Recently, each day when I sit down to write a new blog, I end up feeling empty, exhausted, and uninspired. In the past, I’ve been energetic, enthusiastic, and full of ideas. I find myself wondering if there’s something wrong with me. What has changed? Am I depressed?

As a Mental Health Professional for over 30 years, I know what to do. I whip out the Diagnostic and Statistical Manual and look up the well-documented symptoms of depression. I carefully consider each symptom, but no, I’m not clinically depressed.

So, knowing that something is not right but without a clinical diagnosis, I kept at it – researching various articles and scientific papers. And then I came across something that spoke to me and gave name and definition to my present state. I’m not depressed; I’m languishing!

The studies in Positive Psychology describe my lethargy to a tee:

”Languishing” is used to describe a mental state that may make it hard for you to feel positive about your life. People who feel this way lack the same joy they once had. They may feel a general lack of mental well-being, but they do not have depression or other diagnosed mental health conditions.

I began to wonder if this is common. Maybe I am not alone in my languishing state. I took to my Facebook page and posted this definition for my friends and followers to read. I asked, “Is anyone else languishing lately?”

I wanted to know more about how others were coping and if languishing was a widespread concern. In return, I received a lot of engagement with that post. People wrote:

• I’m exhausted all the time.
• I’m languished to bits.
• This is an exact description of how I feel.
• I’m depleted.
• I’m working harder than ever but bored and restless.
• I thought I was just lazy, indecisive, bored, and lacked ambition.

When faced with these honest and forthright answers, I started to review the stories I’ve heard in my therapy practice with individuals and couples during the past two years with a new lens. I’ve noted more anxiety, more depression, and more angst in individuals. With couples, it seems that they are arguing more, needing space, and divorcing at higher rates. What if we are all “languishing”?

I had been blaming most of these changes in our emotional and mental well-being on the Pandemic. We have been faced with unprecedented changes in our lifestyles and careers, loss, illness, constant decision-making about safety and best practices, lack of connection, and even death of loved ones.

As I thought further about life in recent years, I could easily identify many other factors contributing, as well. This is not an exhaustive list, but that fact alone is not comforting. Other issues we are facing include:

• The threats to our democracy
• Systemic Racism
• The disdain and disrespect we have for our fellow beings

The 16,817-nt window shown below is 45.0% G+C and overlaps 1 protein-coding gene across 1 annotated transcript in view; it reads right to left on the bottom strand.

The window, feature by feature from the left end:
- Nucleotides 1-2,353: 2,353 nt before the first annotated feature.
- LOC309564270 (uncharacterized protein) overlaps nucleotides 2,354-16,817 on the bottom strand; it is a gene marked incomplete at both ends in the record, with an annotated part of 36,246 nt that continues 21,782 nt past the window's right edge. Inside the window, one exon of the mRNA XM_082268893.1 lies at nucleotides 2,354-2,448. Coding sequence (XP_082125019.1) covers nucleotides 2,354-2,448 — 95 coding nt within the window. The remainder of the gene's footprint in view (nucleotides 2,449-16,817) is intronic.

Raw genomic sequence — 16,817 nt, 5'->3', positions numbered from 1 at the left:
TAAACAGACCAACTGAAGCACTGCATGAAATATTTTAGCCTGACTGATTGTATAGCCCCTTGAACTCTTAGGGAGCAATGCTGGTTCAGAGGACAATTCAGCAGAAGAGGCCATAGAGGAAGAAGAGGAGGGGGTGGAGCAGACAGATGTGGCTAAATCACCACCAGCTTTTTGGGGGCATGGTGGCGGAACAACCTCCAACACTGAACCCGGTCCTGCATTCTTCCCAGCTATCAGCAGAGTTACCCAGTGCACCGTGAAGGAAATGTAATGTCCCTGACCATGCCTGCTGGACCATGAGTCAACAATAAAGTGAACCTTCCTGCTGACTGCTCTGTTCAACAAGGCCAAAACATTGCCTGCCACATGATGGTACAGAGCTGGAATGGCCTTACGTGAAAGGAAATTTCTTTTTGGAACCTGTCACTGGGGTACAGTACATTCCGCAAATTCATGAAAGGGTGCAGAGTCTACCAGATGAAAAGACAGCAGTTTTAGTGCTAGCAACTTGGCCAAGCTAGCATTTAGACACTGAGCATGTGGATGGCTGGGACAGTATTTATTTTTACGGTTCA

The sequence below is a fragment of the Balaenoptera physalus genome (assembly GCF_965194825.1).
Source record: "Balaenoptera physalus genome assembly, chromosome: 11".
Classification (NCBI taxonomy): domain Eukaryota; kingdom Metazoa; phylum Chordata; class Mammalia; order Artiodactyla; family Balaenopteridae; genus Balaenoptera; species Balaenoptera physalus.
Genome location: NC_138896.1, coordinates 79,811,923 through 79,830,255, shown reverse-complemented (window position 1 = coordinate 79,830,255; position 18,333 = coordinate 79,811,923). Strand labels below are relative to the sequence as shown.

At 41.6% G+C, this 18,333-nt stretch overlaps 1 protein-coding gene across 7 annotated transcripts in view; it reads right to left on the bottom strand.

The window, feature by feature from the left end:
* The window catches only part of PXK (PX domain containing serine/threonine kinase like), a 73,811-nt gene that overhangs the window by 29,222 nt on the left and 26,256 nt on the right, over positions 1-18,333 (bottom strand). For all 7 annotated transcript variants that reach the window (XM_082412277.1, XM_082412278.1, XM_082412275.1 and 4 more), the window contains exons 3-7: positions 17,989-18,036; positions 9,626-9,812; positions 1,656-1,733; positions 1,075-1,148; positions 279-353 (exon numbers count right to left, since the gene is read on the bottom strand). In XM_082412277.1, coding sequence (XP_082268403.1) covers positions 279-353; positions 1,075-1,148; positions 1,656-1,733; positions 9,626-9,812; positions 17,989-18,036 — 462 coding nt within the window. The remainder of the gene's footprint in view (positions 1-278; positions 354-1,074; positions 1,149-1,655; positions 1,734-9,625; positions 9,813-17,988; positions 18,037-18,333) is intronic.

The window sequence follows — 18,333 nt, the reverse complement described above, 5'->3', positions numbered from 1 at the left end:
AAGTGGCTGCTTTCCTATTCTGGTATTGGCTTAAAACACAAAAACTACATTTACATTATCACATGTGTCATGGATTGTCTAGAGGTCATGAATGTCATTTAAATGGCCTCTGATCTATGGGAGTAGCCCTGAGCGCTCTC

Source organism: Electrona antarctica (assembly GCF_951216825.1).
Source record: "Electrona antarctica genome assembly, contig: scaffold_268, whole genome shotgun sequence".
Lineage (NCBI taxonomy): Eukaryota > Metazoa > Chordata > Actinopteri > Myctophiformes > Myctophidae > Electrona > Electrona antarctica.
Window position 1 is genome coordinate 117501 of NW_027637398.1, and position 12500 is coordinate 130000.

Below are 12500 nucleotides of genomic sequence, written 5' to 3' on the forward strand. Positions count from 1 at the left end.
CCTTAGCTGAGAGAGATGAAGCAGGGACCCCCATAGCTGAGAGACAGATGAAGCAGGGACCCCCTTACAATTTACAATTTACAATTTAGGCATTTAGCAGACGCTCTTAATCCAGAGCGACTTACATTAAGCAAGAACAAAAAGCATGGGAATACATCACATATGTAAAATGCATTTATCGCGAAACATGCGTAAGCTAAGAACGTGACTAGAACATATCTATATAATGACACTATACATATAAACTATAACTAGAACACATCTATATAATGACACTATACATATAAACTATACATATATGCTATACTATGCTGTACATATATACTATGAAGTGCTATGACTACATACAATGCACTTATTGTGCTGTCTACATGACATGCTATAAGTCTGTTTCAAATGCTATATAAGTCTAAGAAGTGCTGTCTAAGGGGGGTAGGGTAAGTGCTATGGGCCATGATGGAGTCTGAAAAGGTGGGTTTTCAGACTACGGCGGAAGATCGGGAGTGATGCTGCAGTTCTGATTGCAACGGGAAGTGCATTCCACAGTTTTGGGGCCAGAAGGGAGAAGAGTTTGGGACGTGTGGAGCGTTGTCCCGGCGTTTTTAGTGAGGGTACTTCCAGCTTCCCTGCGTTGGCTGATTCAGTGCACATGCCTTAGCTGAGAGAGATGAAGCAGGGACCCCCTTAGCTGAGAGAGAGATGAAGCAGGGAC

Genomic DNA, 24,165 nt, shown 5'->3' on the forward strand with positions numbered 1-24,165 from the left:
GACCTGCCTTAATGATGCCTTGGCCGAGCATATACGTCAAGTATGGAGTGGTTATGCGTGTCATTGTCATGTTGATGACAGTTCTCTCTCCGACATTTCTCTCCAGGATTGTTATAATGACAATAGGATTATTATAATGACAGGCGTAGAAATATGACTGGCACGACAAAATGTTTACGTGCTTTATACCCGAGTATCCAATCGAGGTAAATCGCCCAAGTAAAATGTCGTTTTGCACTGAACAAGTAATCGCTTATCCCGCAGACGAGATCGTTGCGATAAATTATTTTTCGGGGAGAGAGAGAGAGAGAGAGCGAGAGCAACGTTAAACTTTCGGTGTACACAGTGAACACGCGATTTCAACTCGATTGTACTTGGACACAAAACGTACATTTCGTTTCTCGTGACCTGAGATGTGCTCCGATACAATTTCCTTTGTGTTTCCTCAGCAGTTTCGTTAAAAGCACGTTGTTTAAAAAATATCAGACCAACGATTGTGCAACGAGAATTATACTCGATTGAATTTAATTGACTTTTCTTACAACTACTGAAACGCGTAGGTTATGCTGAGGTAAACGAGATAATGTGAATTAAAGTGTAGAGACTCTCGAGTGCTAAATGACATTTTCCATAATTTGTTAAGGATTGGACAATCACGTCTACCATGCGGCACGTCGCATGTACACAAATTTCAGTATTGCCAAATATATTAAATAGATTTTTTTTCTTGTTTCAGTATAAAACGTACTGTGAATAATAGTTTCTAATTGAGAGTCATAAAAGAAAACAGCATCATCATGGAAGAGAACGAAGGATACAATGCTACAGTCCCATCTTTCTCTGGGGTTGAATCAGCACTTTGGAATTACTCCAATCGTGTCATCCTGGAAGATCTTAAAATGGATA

• Animal cruelty and extinction
• Injustice
• The Climate Crisis
• The economy, unemployment, poverty, homelessness
• Neighborhood crime

We also have personal lives with daily ups and downs and real-time personal crises with which to deal.

Dan Rather and Elliot Kirschner wrote an article in which they talk about societal exhaustion. Is exhaustion a root cause of our languishing? Are we overwhelmed with the threats inherent in the issues we’ve been made to face? When life as we know it is threatened, our brains react by going into fight or flight mode. When we cannot get away and cannot win by fighting, we shut down, freeze, or even collapse. Perhaps this is what languishing is all about.

For me, it’s not enough to know what’s going on. I also wanted to look at some possible remedies to our feelings of malaise and discontent. I informally polled my Facebook followers for their strategies to re-energize themselves. Among the solutions, people said that they need:

• Positive interactions with others
• Nature
• Art
• Healthy Food
• Positive intentions
• Goal setting
• Social Connections
• Focus on appreciation
• Taking breaks
• Self-Care
• Physical Touch

There is a lot of wisdom in this list. If you are privileged enough to take a break, to rest, you should prioritize it. There’s a reason why so many of the world’s religions have a built-in day of rest and reflection.

I would love to hear about your experiences of languishing and your strategies to feel more alive. Eventually, and hopefully soon, we will be returning to our lives. I’m guessing that they will look different than before 2020. Whatever emerges, I wish us all less languishing!

Author's Bio: 

Mary Kay Cocharo, LMFT has been working with couples and families for over 30 years in her private practice in West Los Angeles. She is deeply passionate about helping couples improve their communication skills, deepen their connection, resolve conflict and rediscover the joy of being together. She offers weekly sessions, Private and Group Intensives and Workshops for Couples. She is active in preparing engaged couples for marriage through several different formats, including The FOCCUS Premarital Inventory and Start Right, Stay Connected Workshops. Her Ebook entitled, 8 Essential Topics to Discuss Before Saying I Do, is available on her website.

Mary Kay has two Advanced Certifications in Couples Therapy: Imago Relationship Therapy and Encounter-Centered Couples Therapy. She also has training in the Gottman Method and Emotionally Focused Couples Therapy.

Mary Kay is happily married in an intimate relationship and is the mother of three grown children. She also plays an ongoing role in being a teacher and mentor to new couples therapists, students and interns as they learn and practice their art of connection.

Mary Kay is an active member of the California Association for Marriage and Family Therapists, Los Angeles Chapter of California Association of Marriage and Family Therapists, IMAGO Relationship Institute, and the Southern California Imago Therapy Association, and founder of The Conversation Group in Los Angeles.